From director Percy W. Thomas
As a male directing this great work, [for colored girls…] I was brought to a higher understanding and sensitivity for what my mother went through to raise me and my sister as a single woman.
Further, I have come to realize the tremendous pain women feel and sustain when they are assaulted and abused, and nobody believes it when they tell their stories. During rehearsal several of the actresses had strong emotional reactions that caused them to cry. The crying as they revealed to me was the result of the truth they found in Ntozake’s poems. Directing this play has made me more aware of the natural beauty that exist internally and externally in “Colored Girls.” The impact of this play on me as an African American man has been profound and I believe it has changed my interactions with my wife and other women for the rest of my life. To show how much I respect Ntozake’s work I wrote a fifteen-minute play titled Little Colored Girls.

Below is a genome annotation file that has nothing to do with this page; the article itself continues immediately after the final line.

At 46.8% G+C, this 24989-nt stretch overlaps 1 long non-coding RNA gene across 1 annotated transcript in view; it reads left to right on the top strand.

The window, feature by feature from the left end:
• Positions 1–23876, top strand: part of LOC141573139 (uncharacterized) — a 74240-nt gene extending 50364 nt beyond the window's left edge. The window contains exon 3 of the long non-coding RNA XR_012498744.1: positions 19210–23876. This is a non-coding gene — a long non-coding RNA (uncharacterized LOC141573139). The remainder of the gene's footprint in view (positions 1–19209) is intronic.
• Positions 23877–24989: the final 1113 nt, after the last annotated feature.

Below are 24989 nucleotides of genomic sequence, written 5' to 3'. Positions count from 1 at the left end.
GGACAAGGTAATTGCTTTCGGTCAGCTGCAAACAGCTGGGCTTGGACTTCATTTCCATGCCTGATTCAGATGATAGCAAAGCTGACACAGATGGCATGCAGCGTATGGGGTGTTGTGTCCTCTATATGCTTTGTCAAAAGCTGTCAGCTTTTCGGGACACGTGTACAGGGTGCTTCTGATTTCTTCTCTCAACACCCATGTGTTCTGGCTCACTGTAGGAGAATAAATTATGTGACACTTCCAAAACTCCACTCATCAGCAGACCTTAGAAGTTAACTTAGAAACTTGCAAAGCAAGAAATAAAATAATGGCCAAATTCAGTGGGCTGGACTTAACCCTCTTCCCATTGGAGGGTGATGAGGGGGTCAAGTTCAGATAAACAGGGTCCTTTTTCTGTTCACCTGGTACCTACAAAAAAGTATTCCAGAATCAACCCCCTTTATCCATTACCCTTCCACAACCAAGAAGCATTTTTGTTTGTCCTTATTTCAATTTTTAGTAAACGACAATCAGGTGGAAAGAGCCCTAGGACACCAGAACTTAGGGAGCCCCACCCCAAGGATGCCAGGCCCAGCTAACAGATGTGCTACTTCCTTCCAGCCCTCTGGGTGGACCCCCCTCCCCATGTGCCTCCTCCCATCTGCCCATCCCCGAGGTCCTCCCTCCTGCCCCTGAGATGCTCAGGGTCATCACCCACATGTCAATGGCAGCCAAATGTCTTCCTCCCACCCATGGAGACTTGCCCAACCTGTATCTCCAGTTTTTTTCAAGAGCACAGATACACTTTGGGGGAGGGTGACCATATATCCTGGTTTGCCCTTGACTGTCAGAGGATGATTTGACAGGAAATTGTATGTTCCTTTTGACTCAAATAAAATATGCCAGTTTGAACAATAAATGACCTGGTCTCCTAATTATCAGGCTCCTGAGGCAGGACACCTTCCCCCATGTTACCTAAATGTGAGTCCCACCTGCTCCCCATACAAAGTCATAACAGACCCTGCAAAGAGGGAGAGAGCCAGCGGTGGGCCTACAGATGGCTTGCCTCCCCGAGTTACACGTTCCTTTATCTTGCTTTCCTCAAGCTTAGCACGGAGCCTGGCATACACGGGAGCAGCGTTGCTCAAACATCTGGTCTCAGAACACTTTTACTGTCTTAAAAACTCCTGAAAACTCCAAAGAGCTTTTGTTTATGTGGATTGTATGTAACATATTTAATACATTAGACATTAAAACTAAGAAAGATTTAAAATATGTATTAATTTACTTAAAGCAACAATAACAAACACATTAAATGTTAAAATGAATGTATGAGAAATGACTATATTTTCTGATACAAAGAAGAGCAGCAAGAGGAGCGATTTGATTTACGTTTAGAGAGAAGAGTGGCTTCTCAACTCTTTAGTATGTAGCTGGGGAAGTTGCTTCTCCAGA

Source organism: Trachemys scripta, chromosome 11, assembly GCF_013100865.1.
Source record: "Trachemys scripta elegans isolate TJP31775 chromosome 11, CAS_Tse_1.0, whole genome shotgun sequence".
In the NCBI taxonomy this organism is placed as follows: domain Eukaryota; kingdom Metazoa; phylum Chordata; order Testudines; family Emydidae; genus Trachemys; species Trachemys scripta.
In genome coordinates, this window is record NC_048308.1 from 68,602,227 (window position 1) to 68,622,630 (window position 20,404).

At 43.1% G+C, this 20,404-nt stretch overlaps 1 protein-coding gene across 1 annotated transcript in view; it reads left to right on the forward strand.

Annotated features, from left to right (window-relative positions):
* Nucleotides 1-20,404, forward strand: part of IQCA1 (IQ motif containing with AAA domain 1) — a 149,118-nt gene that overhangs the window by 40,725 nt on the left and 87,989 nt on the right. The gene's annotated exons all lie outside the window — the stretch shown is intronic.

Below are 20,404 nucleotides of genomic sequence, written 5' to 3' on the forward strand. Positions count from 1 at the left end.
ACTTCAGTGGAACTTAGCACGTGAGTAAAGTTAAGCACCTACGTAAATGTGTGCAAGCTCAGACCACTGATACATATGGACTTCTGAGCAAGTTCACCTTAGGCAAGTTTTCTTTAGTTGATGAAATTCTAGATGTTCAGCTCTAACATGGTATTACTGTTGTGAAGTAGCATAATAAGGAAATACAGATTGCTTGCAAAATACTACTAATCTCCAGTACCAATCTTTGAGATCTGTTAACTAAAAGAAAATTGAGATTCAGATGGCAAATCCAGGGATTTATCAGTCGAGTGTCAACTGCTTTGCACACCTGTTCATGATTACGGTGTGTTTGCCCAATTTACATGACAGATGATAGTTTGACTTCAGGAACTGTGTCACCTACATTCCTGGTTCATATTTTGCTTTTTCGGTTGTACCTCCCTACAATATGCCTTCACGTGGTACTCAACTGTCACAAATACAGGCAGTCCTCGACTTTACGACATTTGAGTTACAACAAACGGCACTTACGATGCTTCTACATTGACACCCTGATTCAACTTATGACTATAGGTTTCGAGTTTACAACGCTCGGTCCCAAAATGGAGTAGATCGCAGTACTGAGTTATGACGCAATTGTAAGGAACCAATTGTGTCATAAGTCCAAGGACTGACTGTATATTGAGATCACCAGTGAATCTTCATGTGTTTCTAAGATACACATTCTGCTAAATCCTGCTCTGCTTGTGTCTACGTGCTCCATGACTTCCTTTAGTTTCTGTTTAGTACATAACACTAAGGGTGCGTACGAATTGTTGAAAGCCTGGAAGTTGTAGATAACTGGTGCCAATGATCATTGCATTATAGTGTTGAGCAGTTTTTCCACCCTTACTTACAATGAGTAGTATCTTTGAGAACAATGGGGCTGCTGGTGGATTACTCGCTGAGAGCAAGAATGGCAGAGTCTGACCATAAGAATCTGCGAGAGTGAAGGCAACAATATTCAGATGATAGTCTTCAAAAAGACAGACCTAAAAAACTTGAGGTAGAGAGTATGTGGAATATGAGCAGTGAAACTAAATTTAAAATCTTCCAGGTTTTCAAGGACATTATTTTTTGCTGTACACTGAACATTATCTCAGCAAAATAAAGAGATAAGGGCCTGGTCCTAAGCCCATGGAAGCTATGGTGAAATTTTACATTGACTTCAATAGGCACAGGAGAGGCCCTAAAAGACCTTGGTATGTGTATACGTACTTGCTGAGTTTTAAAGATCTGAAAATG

Rest in peace, Ntozake, and thank you for the words you have left behind. – Percy W. Thomas, Artistic Director of Heralds of Hope Theater Company is directing for colored girls who have considered suicide / when the rainbow in enuf produced by Heralds of Hope Theater through November 11, 2018.
Voices from the audience:
“We all have truly lost a rare jewel. We are all blessed and grateful that she shared her many talents with us.” – Nancy Ricks
“I saw a production of for colored girls… at the National Theatre in Washington in 1977 or 1978 (I don’t remember the exact date). It was electrifying and, although, I’m not African American, it resonated with me based on my own experiences. Ms. Shange was an amazing poet.”- Patsy